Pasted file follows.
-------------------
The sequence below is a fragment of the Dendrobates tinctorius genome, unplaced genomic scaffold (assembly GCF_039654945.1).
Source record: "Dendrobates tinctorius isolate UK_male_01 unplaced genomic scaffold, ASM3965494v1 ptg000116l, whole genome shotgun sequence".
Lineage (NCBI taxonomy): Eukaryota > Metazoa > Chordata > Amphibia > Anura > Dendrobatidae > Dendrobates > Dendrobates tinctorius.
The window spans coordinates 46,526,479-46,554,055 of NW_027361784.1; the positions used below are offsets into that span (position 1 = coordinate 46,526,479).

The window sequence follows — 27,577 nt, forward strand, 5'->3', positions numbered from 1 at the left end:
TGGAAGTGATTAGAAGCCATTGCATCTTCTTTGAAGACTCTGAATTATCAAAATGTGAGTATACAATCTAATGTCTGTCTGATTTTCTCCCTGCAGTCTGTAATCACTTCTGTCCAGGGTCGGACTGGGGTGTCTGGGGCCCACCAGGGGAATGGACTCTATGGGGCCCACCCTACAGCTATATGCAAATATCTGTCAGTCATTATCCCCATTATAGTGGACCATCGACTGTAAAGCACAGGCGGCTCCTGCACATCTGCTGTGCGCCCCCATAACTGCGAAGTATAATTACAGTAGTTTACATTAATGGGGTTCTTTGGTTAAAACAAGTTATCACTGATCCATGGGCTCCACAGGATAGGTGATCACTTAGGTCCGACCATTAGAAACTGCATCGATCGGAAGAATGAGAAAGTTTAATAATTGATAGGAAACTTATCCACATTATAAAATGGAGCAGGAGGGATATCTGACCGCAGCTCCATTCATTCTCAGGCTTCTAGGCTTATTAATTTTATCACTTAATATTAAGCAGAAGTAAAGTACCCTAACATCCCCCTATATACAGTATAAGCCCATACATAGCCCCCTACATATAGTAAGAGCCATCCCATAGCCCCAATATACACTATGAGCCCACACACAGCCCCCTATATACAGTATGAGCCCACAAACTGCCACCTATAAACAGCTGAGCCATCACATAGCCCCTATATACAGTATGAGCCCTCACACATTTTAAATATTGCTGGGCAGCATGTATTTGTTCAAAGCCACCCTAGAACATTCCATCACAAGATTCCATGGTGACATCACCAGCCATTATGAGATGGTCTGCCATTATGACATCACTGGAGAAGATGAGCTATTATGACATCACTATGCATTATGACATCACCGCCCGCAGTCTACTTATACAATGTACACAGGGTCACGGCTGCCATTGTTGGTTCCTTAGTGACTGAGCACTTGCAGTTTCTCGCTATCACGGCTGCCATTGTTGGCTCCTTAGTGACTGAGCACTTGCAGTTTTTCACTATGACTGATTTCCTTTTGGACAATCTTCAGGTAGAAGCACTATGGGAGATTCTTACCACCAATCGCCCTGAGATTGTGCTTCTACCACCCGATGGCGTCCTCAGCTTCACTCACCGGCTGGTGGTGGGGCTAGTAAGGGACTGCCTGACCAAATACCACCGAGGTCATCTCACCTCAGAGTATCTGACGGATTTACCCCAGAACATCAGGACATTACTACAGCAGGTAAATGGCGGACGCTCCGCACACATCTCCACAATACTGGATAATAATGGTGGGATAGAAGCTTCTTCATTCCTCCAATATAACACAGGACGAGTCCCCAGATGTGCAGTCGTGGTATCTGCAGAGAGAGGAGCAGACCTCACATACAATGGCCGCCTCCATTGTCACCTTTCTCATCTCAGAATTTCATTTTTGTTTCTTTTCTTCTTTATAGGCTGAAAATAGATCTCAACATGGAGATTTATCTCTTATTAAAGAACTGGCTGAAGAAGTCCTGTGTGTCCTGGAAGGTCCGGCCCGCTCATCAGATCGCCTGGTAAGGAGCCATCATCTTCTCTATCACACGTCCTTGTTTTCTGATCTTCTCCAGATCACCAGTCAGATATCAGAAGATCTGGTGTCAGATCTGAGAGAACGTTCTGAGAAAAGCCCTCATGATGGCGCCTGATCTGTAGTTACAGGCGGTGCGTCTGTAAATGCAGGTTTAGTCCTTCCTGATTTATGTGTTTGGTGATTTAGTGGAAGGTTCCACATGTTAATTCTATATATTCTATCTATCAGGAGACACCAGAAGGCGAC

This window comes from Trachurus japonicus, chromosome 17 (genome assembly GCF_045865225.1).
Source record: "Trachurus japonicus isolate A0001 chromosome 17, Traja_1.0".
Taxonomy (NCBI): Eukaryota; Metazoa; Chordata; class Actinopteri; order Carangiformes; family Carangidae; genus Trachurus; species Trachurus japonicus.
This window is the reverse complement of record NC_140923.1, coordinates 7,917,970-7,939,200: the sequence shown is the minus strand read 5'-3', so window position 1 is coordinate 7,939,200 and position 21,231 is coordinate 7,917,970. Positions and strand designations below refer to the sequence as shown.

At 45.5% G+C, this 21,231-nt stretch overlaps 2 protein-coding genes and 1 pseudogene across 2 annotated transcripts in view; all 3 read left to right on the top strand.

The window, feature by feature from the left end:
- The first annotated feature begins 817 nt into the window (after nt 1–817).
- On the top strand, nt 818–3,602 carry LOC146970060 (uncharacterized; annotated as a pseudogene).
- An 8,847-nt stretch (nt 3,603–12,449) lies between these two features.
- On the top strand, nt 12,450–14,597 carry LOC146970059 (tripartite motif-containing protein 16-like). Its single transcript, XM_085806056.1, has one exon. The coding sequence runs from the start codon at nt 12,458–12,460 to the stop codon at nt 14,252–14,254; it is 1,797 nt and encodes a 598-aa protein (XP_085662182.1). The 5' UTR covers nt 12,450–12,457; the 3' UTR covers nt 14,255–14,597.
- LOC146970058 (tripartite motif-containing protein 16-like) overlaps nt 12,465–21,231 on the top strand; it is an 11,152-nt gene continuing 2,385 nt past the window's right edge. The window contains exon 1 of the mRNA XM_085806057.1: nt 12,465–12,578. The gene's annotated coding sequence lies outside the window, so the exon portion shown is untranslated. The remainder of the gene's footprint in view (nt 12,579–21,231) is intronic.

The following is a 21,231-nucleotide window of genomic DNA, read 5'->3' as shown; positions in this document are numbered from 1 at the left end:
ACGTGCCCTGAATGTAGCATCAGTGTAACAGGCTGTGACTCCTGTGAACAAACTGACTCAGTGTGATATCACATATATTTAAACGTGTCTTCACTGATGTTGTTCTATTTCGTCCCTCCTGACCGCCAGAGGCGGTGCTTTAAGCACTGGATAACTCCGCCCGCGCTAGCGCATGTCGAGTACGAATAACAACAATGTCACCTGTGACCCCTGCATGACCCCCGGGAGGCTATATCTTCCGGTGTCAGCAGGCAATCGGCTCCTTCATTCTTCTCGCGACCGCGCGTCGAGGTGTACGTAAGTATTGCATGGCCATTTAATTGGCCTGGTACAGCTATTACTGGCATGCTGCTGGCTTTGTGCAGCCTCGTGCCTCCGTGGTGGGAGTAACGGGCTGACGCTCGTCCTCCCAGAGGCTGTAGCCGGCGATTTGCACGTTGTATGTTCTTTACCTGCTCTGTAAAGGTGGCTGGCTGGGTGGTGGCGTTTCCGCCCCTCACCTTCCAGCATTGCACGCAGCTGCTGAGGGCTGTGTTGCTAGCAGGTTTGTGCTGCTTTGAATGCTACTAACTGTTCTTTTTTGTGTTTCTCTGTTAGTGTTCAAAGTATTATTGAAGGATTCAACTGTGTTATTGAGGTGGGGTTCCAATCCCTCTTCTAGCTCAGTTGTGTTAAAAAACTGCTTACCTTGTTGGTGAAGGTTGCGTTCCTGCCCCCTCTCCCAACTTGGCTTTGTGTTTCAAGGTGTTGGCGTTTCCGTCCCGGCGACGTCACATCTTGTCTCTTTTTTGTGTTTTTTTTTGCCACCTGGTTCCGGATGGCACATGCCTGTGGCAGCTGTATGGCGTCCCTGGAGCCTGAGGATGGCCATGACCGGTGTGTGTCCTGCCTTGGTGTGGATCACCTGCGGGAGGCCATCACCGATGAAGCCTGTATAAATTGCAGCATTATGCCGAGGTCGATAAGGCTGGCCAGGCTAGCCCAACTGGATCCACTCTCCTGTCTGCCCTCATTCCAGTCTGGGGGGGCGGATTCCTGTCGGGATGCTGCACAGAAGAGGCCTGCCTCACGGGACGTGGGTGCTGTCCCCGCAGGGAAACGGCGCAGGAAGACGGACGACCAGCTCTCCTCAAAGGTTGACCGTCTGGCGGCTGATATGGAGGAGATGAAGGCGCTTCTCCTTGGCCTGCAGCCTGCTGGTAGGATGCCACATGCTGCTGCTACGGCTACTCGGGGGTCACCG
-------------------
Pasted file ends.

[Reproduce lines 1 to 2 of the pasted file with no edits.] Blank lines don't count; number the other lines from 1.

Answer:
The sequence below is a fragment of the Dendrobates tinctorius genome, unplaced genomic scaffold (assembly GCF_039654945.1).
Source record: "Dendrobates tinctorius isolate UK_male_01 unplaced genomic scaffold, ASM3965494v1 ptg000116l, whole genome shotgun sequence".